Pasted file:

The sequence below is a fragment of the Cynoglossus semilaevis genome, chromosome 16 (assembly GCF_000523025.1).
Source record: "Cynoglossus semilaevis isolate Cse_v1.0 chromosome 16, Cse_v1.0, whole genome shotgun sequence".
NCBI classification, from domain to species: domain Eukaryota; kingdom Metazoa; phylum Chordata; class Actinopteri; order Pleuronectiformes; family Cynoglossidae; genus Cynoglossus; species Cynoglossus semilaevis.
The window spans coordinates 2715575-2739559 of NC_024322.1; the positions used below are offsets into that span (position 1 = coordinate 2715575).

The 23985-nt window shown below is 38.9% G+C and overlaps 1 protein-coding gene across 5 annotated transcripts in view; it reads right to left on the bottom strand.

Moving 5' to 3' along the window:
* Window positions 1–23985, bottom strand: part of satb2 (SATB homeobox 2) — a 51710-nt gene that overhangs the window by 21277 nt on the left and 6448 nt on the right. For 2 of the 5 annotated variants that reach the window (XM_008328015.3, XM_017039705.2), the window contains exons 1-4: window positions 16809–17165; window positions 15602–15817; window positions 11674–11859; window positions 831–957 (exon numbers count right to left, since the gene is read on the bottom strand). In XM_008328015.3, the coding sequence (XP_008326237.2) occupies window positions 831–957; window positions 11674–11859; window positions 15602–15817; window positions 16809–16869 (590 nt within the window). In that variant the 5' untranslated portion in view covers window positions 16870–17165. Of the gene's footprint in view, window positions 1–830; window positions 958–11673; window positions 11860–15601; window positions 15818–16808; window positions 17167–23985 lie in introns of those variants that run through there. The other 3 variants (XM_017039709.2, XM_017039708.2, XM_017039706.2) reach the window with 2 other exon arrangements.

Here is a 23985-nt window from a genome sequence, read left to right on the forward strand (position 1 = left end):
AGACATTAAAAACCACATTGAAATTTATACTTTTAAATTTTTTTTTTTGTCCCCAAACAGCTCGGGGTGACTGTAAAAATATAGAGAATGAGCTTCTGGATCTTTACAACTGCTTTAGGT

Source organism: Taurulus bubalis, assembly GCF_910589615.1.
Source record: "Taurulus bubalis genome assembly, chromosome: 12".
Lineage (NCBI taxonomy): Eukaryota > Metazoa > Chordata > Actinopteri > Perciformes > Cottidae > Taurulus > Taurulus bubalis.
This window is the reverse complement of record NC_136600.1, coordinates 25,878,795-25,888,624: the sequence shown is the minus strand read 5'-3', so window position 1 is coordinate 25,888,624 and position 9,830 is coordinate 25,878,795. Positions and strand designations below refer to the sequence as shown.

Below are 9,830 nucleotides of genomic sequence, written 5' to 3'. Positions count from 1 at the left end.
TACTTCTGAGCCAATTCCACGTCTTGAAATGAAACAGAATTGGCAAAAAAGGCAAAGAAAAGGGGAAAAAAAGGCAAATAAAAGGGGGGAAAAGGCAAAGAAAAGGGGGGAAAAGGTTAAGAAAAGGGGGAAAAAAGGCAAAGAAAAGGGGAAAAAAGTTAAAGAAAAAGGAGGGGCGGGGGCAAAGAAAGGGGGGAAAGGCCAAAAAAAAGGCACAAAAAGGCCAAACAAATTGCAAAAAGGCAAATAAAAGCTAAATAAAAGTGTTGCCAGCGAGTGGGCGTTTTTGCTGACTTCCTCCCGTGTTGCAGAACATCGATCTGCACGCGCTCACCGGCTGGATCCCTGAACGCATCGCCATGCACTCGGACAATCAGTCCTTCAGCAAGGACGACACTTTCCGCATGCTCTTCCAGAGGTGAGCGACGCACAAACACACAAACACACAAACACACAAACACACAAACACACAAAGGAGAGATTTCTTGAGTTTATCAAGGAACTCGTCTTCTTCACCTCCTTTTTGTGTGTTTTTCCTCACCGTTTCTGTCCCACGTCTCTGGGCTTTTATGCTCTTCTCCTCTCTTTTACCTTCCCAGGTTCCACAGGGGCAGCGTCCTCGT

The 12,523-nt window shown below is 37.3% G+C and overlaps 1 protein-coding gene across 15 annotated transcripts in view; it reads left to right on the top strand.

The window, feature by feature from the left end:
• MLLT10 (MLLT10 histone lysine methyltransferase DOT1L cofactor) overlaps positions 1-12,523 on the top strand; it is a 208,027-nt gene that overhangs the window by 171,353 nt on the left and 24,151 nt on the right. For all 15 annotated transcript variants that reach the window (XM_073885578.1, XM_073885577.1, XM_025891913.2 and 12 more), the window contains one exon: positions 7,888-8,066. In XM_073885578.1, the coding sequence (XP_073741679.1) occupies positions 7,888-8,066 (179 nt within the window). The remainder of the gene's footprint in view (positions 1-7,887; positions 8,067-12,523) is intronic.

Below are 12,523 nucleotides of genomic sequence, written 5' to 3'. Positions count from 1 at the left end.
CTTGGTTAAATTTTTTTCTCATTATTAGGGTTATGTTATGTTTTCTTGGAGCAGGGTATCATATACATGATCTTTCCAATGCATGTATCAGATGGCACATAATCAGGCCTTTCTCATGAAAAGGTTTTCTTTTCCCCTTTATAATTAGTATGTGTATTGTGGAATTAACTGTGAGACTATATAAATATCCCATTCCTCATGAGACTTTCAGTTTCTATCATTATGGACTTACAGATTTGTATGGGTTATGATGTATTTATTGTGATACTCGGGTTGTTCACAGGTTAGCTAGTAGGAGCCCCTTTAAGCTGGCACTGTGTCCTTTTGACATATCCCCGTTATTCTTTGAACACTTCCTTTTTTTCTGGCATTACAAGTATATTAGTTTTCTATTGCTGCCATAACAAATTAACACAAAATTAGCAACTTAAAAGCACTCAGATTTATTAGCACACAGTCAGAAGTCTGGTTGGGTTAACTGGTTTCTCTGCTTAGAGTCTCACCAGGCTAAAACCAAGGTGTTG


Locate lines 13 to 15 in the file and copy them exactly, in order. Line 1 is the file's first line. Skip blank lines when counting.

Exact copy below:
This window is the reverse complement of record NC_136600.1, coordinates 25,878,795-25,888,624: the sequence shown is the minus strand read 5'-3', so window position 1 is coordinate 25,888,624 and position 9,830 is coordinate 25,878,795. Positions and strand designations below refer to the sequence as shown.

Below are 9,830 nucleotides of genomic sequence, written 5' to 3'. Positions count from 1 at the left end.
TACTTCTGAGCCAATTCCACGTCTTGAAATGAAACAGAATTGGCAAAAAAGGCAAAGAAAAGGGGAAAAAAAGGCAAATAAAAGGGGGGAAAAGGCAAAGAAAAGGGGGGAAAAGGTTAAGAAAAGGGGGAAAAAAGGCAAAGAAAAGGGGAAAAAAGTTAAAGAAAAAGGAGGGGCGGGGGCAAAGAAAGGGGGGAAAGGCCAAAAAAAAGGCACAAAAAGGCCAAACAAATTGCAAAAAGGCAAATAAAAGCTAAATAAAAGTGTTGCCAGCGAGTGGGCGTTTTTGCTGACTTCCTCCCGTGTTGCAGAACATCGATCTGCACGCGCTCACCGGCTGGATCCCTGAACGCATCGCCATGCACTCGGACAATCAGTCCTTCAGCAAGGACGACACTTTCCGCATGCTCTTCCAGAGGTGAGCGACGCACAAACACACAAACACACAAACACACAAACACACAAACACACAAAGGAGAGATTTCTTGAGTTTATCAAGGAACTCGTCTTCTTCACCTCCTTTTTGTGTGTTTTTCCTCACCGTTTCTGTCCCACGTCTCTGGGCTTTTATGCTCTTCTCCTCTCTTTTACCTTCCCAGGTTCCACAGGGGCAGCGTCCTCGT